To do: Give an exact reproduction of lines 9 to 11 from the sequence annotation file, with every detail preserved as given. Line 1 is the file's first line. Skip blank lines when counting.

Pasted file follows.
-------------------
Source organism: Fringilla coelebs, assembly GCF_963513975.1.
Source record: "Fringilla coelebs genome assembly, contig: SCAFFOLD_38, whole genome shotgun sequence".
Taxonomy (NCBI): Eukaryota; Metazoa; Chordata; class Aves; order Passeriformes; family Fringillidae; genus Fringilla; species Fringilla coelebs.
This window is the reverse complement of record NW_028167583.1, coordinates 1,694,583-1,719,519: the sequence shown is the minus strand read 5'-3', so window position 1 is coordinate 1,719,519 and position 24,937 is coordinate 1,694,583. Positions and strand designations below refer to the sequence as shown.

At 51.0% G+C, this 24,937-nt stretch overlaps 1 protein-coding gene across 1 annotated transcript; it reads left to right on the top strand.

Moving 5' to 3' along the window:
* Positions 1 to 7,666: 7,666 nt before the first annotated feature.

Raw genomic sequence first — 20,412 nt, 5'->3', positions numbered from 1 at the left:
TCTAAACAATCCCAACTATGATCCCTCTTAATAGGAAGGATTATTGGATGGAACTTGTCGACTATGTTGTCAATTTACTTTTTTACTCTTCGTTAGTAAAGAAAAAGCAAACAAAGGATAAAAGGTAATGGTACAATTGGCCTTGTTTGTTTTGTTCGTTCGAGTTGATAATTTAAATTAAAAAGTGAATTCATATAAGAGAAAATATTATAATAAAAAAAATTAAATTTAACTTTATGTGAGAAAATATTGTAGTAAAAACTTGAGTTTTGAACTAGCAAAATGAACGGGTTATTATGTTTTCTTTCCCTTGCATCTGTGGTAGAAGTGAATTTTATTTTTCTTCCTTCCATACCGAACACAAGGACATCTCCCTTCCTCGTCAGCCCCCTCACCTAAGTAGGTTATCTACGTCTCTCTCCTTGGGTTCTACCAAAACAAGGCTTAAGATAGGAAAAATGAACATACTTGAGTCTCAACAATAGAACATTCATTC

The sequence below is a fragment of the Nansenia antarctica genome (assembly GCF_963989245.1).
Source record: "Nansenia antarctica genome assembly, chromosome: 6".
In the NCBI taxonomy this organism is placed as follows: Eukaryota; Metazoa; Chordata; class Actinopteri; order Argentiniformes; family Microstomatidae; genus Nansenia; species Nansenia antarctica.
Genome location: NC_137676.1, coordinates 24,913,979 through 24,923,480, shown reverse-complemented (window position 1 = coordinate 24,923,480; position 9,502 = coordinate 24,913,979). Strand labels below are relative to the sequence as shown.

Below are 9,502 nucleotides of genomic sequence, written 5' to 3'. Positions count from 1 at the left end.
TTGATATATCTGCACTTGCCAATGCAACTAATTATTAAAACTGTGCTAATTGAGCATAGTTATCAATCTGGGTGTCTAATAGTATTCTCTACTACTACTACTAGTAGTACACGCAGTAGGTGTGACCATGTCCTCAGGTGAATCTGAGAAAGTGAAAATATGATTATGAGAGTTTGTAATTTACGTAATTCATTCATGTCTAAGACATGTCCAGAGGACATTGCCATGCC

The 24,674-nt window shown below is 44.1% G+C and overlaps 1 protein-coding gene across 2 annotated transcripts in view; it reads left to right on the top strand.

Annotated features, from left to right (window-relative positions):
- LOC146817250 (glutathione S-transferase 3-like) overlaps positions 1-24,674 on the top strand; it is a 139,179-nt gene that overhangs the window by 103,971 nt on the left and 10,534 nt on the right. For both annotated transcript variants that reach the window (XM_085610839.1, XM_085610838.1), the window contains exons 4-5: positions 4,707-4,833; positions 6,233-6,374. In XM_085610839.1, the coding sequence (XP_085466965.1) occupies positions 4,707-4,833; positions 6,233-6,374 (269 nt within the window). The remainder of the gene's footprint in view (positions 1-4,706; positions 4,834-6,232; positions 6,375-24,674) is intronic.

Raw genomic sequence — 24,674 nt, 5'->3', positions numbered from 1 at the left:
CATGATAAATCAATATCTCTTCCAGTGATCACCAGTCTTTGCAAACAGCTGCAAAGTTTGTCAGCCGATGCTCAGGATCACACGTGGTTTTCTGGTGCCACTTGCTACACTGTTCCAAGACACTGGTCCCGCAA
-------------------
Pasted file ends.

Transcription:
TCTAAACAATCCCAACTATGATCCCTCTTAATAGGAAGGATTATTGGATGGAACTTGTCGACTATGTTGTCAATTTACTTTTTTACTCTTCGTTAGTAAAGAAAAAGCAAACAAAGGATAAAAGGTAATGGTACAATTGGCCTTGTTTGTTTTGTTCGTTCGAGTTGATAATTTAAATTAAAAAGTGAATTCATATAAGAGAAAATATTATAATAAAAAAAATTAAATTTAACTTTATGTGAGAAAATATTGTAGTAAAAACTTGAGTTTTGAACTAGCAAAATGAACGGGTTATTATGTTTTCTTTCCCTTGCATCTGTGGTAGAAGTGAATTTTATTTTTCTTCCTTCCATACCGAACACAAGGACATCTCCCTTCCTCGTCAGCCCCCTCACCTAAGTAGGTTATCTACGTCTCTCTCCTTGGGTTCTACCAAAACAAGGCTTAAGATAGGAAAAATGAACATACTTGAGTCTCAACAATAGAACATTCATTC

The sequence below is a fragment of the Nansenia antarctica genome (assembly GCF_963989245.1).
Source record: "Nansenia antarctica genome assembly, chromosome: 6".